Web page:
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I like the sound of the small reactors Rolls Royce want to make based on the submarine ones.
Small enough to be prefab and trucked in. Less capital lumpy and theoretically quicker to set up.
 

HSTEd

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But it does run flat out apart from refuelling and maintenance. Do you not agree?
Some of the remaining AGR units are licenced to refuel under load, albeit some only at reduced power.
The travails of the AGR loading system are long and boring.

For a long time the records for longest continuous run have been held either by British or Canadian reactors, although the Indians have now managed to pinch it.
Heysham II Unit 8 did manage to remain on load for 940 days, which is approaching the statutory maximum of 1095 days before it was shut down for maintenance and inspection.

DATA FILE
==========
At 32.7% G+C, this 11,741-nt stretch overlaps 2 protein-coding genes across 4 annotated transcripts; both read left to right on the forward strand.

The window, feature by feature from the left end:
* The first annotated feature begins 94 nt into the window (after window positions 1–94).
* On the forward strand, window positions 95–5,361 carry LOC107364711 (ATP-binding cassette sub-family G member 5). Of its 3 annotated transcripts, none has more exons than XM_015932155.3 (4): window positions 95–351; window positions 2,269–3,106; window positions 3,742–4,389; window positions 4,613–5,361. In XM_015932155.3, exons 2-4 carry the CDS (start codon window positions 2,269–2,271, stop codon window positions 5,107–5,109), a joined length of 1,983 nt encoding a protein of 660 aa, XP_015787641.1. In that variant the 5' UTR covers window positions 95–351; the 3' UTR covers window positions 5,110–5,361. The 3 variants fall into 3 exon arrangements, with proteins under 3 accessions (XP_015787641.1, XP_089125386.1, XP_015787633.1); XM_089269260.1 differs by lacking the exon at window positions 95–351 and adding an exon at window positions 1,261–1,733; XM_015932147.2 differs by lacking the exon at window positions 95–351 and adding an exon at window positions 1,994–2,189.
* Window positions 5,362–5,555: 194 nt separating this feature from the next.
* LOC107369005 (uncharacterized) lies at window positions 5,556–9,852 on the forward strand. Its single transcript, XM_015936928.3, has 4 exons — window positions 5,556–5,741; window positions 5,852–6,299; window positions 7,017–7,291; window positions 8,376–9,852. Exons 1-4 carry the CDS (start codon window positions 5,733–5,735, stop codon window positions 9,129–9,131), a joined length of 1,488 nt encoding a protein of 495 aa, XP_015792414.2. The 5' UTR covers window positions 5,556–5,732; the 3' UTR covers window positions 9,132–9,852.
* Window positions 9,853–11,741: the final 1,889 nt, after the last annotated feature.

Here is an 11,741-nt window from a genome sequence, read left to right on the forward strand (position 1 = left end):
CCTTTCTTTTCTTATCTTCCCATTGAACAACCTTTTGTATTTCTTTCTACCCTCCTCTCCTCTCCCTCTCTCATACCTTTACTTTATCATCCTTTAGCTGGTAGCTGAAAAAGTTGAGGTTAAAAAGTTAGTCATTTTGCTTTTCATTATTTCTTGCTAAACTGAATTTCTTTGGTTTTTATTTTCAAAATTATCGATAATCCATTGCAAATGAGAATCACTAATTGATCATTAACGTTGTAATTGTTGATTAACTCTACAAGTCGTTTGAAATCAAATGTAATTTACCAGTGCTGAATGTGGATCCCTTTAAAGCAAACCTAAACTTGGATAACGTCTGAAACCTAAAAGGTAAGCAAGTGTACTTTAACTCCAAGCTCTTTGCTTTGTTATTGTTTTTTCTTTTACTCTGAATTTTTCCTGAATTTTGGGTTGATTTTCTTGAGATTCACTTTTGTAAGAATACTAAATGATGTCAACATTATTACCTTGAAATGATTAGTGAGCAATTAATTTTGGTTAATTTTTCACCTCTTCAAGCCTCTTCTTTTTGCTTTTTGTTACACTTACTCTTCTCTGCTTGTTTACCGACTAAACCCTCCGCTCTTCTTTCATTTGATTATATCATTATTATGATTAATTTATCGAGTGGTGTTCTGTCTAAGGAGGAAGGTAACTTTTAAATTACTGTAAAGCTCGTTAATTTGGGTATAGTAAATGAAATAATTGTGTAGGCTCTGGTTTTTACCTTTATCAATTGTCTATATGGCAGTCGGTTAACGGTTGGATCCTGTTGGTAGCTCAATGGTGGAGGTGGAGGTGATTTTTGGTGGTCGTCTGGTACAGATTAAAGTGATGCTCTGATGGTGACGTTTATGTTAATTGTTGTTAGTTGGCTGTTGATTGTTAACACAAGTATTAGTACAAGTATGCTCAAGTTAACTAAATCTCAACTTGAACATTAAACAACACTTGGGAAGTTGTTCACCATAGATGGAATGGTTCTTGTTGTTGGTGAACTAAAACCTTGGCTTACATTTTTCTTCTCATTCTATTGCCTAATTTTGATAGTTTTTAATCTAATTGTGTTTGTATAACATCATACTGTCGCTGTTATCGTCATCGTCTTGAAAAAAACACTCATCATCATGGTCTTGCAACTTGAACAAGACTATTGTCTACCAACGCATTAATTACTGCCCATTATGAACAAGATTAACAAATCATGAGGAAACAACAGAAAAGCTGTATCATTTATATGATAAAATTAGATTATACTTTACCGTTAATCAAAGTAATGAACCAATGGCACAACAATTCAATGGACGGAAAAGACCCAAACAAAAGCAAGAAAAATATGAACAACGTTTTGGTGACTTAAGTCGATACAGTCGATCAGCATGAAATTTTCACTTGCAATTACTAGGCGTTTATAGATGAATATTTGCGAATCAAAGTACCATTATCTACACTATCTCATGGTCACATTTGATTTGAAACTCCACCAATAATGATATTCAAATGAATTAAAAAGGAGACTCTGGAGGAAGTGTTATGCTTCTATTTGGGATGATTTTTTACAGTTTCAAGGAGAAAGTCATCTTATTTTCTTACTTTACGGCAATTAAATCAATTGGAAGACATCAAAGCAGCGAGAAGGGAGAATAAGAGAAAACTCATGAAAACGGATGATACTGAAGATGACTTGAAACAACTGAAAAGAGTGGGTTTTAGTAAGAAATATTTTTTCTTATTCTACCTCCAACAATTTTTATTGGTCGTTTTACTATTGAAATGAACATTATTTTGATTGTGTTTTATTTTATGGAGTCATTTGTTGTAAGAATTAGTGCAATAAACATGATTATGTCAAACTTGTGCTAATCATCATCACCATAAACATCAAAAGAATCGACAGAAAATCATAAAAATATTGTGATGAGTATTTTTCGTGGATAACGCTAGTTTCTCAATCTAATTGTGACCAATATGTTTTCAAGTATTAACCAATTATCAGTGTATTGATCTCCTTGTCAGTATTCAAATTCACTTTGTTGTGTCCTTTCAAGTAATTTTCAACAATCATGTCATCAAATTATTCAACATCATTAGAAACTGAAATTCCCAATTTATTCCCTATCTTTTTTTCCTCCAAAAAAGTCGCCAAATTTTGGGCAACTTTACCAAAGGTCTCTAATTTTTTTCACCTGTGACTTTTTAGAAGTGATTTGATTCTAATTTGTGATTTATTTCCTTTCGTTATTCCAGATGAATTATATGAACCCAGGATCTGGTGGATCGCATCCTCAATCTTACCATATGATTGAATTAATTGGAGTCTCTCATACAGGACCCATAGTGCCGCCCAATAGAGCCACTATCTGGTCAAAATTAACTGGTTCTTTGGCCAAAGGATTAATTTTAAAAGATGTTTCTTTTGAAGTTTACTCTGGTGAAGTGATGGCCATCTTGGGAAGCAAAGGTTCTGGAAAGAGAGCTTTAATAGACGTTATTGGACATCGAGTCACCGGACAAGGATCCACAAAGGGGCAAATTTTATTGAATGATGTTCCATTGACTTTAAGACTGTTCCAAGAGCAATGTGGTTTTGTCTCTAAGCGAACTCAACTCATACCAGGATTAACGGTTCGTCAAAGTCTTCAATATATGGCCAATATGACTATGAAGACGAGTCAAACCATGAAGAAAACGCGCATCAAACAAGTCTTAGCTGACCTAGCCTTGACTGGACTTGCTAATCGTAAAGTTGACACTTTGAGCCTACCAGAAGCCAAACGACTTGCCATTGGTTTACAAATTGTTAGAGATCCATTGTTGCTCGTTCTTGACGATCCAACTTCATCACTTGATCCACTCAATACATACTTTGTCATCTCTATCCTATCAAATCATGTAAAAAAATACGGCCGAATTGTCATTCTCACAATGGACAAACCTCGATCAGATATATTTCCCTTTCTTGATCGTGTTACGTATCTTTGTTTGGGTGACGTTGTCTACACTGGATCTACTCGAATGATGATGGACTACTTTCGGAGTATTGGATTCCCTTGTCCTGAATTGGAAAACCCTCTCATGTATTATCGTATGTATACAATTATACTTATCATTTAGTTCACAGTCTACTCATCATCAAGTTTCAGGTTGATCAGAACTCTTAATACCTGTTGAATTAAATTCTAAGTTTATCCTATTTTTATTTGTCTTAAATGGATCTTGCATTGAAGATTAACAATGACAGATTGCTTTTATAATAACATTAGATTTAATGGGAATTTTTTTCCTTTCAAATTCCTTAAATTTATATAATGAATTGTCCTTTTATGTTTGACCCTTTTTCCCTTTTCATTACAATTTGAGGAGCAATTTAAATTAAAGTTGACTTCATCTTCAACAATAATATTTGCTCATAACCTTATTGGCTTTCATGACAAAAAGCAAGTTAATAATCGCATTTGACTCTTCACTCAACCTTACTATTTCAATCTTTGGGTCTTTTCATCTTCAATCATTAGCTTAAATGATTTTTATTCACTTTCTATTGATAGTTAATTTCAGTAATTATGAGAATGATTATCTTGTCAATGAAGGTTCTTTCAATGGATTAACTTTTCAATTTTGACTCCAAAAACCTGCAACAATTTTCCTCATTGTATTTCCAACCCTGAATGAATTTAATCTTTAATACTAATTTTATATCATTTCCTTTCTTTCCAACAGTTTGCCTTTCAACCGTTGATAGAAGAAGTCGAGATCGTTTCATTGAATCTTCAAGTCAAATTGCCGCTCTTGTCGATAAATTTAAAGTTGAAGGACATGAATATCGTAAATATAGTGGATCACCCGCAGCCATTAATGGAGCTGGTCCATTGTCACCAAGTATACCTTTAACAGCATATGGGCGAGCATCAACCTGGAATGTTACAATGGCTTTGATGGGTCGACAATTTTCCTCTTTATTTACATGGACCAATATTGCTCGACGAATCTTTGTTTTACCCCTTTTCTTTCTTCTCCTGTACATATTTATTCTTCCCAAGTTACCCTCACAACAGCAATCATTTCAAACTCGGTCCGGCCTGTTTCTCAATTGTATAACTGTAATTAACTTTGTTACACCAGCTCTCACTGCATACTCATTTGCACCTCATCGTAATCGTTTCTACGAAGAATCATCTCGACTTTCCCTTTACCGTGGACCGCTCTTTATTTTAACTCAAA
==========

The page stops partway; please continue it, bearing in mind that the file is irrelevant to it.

Remember with nuclear your fuel costs virtually nothing and equipment tends to break when you switch it on or off, so the reactors are kept running whenever possible.

I like the sound of the small reactors Rolls Royce want to make based on the submarine ones.
Small enough to be prefab and trucked in. Less capital lumpy and theoretically quicker to set up.
The problem is Rolls Royce have no real experience on building civil reactors.
And submarine reactors are hilariously expensive to build and operate, what with them being filled with bomb grade material.

It is not clear they really have any relevant experience at all.

The Hinckley EPR has itself been described as "the first of its kind" by its own people, albeit based on what they've so far failed to get operating in France and Finland.
The EPR is an example of what happens when you design a reactor by committee, trying to combine two designs with fundamentally different safety philosophies and neither side is willing to concede that their system is inferior. It's a terrible mash up of a Konvoi-type Siemens PWR and a late model French unit.

That is why it has insane features like a core-catcher that are unlikely to significantly imporve the safety of the plant but cost enormous amounts to make.